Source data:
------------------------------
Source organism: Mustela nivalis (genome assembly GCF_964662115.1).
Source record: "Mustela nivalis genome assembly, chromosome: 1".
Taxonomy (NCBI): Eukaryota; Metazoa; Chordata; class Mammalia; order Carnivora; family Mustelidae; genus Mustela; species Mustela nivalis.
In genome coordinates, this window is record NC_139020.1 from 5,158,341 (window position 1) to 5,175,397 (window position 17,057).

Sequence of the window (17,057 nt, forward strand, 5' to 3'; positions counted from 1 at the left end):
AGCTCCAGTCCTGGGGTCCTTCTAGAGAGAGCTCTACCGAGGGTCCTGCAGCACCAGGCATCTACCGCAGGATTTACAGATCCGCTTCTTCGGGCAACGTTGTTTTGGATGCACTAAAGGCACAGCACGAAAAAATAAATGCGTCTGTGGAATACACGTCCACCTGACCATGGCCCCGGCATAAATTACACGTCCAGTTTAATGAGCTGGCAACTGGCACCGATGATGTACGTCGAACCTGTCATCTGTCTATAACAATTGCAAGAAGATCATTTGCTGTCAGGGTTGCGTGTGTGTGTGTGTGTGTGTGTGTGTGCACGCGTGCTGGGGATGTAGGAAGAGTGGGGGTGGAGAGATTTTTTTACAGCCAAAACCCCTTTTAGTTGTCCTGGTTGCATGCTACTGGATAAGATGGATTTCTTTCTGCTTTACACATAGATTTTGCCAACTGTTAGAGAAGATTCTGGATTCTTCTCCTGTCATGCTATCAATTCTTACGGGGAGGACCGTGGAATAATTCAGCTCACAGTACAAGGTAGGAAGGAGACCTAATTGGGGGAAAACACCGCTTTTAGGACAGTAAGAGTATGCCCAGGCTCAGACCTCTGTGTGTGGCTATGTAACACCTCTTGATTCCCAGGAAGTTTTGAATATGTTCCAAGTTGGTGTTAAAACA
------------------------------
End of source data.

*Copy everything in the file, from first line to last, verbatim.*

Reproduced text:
Source organism: Mustela nivalis (genome assembly GCF_964662115.1).
Source record: "Mustela nivalis genome assembly, chromosome: 1".
Taxonomy (NCBI): Eukaryota; Metazoa; Chordata; class Mammalia; order Carnivora; family Mustelidae; genus Mustela; species Mustela nivalis.
In genome coordinates, this window is record NC_139020.1 from 5,158,341 (window position 1) to 5,175,397 (window position 17,057).

Sequence of the window (17,057 nt, forward strand, 5' to 3'; positions counted from 1 at the left end):
AGCTCCAGTCCTGGGGTCCTTCTAGAGAGAGCTCTACCGAGGGTCCTGCAGCACCAGGCATCTACCGCAGGATTTACAGATCCGCTTCTTCGGGCAACGTTGTTTTGGATGCACTAAAGGCACAGCACGAAAAAATAAATGCGTCTGTGGAATACACGTCCACCTGACCATGGCCCCGGCATAAATTACACGTCCAGTTTAATGAGCTGGCAACTGGCACCGATGATGTACGTCGAACCTGTCATCTGTCTATAACAATTGCAAGAAGATCATTTGCTGTCAGGGTTGCGTGTGTGTGTGTGTGTGTGTGTGTGTGCACGCGTGCTGGGGATGTAGGAAGAGTGGGGGTGGAGAGATTTTTTTACAGCCAAAACCCCTTTTAGTTGTCCTGGTTGCATGCTACTGGATAAGATGGATTTCTTTCTGCTTTACACATAGATTTTGCCAACTGTTAGAGAAGATTCTGGATTCTTCTCCTGTCATGCTATCAATTCTTACGGGGAGGACCGTGGAATAATTCAGCTCACAGTACAAGGTAGGAAGGAGACCTAATTGGGGGAAAACACCGCTTTTAGGACAGTAAGAGTATGCCCAGGCTCAGACCTCTGTGTGTGGCTATGTAACACCTCTTGATTCCCAGGAAGTTTTGAATATGTTCCAAGTTGGTGTTAAAACA